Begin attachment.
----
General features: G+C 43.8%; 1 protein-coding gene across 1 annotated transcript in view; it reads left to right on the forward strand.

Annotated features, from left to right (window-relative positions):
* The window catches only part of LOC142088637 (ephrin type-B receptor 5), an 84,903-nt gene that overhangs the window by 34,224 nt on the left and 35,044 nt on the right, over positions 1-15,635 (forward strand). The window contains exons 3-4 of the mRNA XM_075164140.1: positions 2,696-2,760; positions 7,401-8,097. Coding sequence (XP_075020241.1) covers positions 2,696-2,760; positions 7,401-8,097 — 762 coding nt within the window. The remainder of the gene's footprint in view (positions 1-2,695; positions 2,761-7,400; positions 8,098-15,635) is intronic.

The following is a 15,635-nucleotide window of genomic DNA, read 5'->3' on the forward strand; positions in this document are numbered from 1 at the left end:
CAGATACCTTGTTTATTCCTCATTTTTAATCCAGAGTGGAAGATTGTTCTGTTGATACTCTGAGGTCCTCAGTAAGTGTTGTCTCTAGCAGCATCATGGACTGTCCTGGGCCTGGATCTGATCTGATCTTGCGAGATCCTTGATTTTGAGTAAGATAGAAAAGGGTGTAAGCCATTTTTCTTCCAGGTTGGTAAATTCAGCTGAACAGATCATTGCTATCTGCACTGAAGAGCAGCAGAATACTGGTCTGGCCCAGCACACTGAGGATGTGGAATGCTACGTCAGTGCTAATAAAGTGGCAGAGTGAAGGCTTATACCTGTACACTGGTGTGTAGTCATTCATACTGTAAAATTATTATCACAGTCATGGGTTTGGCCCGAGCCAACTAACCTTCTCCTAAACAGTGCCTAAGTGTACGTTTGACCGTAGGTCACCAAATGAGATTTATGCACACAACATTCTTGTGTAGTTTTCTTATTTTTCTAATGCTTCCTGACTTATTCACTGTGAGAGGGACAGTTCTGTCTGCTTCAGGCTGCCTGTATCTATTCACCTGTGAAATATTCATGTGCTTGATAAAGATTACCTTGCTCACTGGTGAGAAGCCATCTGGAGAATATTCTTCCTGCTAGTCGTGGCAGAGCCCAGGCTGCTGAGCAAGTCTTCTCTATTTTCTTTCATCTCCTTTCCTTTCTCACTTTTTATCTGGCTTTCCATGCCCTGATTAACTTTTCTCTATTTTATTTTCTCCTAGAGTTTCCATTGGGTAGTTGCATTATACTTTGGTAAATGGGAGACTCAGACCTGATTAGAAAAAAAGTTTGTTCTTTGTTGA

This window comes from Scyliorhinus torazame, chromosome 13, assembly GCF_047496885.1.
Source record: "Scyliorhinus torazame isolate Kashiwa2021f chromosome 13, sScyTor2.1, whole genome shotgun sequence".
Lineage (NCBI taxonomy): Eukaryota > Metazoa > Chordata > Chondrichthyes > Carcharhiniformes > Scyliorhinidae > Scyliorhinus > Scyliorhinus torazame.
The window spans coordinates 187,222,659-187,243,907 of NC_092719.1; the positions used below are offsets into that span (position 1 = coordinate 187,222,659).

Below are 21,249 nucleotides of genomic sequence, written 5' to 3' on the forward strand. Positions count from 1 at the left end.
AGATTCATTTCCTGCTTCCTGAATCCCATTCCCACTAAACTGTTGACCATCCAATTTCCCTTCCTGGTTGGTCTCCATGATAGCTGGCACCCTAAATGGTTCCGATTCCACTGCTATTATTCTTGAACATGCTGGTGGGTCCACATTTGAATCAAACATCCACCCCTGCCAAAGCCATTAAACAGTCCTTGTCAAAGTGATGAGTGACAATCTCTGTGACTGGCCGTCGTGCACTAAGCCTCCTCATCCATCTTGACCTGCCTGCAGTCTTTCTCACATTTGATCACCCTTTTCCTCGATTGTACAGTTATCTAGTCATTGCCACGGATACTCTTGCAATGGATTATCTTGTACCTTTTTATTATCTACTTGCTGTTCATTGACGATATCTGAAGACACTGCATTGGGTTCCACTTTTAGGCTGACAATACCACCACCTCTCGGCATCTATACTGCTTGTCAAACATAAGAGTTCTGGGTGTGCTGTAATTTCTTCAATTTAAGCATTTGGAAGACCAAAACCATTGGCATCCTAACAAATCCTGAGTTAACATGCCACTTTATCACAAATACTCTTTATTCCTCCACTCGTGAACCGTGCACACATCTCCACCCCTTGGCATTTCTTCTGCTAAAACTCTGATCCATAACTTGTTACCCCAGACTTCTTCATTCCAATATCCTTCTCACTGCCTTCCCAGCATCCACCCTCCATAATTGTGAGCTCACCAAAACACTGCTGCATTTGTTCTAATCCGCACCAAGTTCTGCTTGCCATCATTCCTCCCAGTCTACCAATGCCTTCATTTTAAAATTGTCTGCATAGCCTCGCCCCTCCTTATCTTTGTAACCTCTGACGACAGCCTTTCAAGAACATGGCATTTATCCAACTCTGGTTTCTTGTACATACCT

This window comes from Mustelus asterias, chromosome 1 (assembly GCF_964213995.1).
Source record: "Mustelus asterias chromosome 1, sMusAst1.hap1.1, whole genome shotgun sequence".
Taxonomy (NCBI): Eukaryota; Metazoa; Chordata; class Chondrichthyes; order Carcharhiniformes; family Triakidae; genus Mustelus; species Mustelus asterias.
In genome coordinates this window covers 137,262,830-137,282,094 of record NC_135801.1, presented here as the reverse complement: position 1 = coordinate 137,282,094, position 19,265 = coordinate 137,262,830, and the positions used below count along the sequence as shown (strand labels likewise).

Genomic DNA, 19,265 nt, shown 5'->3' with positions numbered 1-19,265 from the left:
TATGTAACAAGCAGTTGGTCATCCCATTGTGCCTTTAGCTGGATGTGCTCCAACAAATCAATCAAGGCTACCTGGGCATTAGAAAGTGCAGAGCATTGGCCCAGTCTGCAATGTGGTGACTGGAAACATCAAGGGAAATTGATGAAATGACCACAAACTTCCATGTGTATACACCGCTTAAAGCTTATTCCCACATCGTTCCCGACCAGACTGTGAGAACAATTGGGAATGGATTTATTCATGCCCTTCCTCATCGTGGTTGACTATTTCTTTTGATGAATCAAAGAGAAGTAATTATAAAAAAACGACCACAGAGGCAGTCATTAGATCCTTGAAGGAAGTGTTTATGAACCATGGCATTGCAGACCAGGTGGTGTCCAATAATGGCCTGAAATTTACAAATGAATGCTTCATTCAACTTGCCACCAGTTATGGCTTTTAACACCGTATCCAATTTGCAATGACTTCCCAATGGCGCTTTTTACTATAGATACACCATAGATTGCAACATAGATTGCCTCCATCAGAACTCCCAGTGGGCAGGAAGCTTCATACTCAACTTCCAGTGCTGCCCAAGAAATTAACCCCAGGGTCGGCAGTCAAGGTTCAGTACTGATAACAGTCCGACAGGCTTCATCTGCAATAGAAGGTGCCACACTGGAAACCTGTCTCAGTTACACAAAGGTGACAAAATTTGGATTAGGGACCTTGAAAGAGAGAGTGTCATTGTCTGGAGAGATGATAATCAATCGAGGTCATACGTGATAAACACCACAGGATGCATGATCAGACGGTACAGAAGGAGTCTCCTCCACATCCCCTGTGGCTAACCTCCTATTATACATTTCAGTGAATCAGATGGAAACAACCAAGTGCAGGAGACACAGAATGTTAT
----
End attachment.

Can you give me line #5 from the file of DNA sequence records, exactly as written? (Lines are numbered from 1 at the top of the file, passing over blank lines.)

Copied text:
CAGATACCTTGTTTATTCCTCATTTTTAATCCAGAGTGGAAGATTGTTCTGTTGATACTCTGAGGTCCTCAGTAAGTGTTGTCTCTAGCAGCATCATGGACTGTCCTGGGCCTGGATCTGATCTGATCTTGCGAGATCCTTGATTTTGAGTAAGATAGAAAAGGGTGTAAGCCATTTTTCTTCCAGGTTGGTAAATTCAGCTGAACAGATCATTGCTATCTGCACTGAAGAGCAGCAGAATACTGGTCTGGCCCAGCACACTGAGGATGTGGAATGCTACGTCAGTGCTAATAAAGTGGCAGAGTGAAGGCTTATACCTGTACACTGGTGTGTAGTCATTCATACTGTAAAATTATTATCACAGTCATGGGTTTGGCCCGAGCCAACTAACCTTCTCCTAAACAGTGCCTAAGTGTACGTTTGACCGTAGGTCACCAAATGAGATTTATGCACACAACATTCTTGTGTAGTTTTCTTATTTTTCTAATGCTTCCTGACTTATTCACTGTGAGAGGGACAGTTCTGTCTGCTTCAGGCTGCCTGTATCTATTCACCTGTGAAATATTCATGTGCTTGATAAAGATTACCTTGCTCACTGGTGAGAAGCCATCTGGAGAATATTCTTCCTGCTAGTCGTGGCAGAGCCCAGGCTGCTGAGCAAGTCTTCTCTATTTTCTTTCATCTCCTTTCCTTTCTCACTTTTTATCTGGCTTTCCATGCCCTGATTAACTTTTCTCTATTTTATTTTCTCCTAGAGTTTCCATTGGGTAGTTGCATTATACTTTGGTAAATGGGAGACTCAGACCTGATTAGAAAAAAAGTTTGTTCTTTGTTGA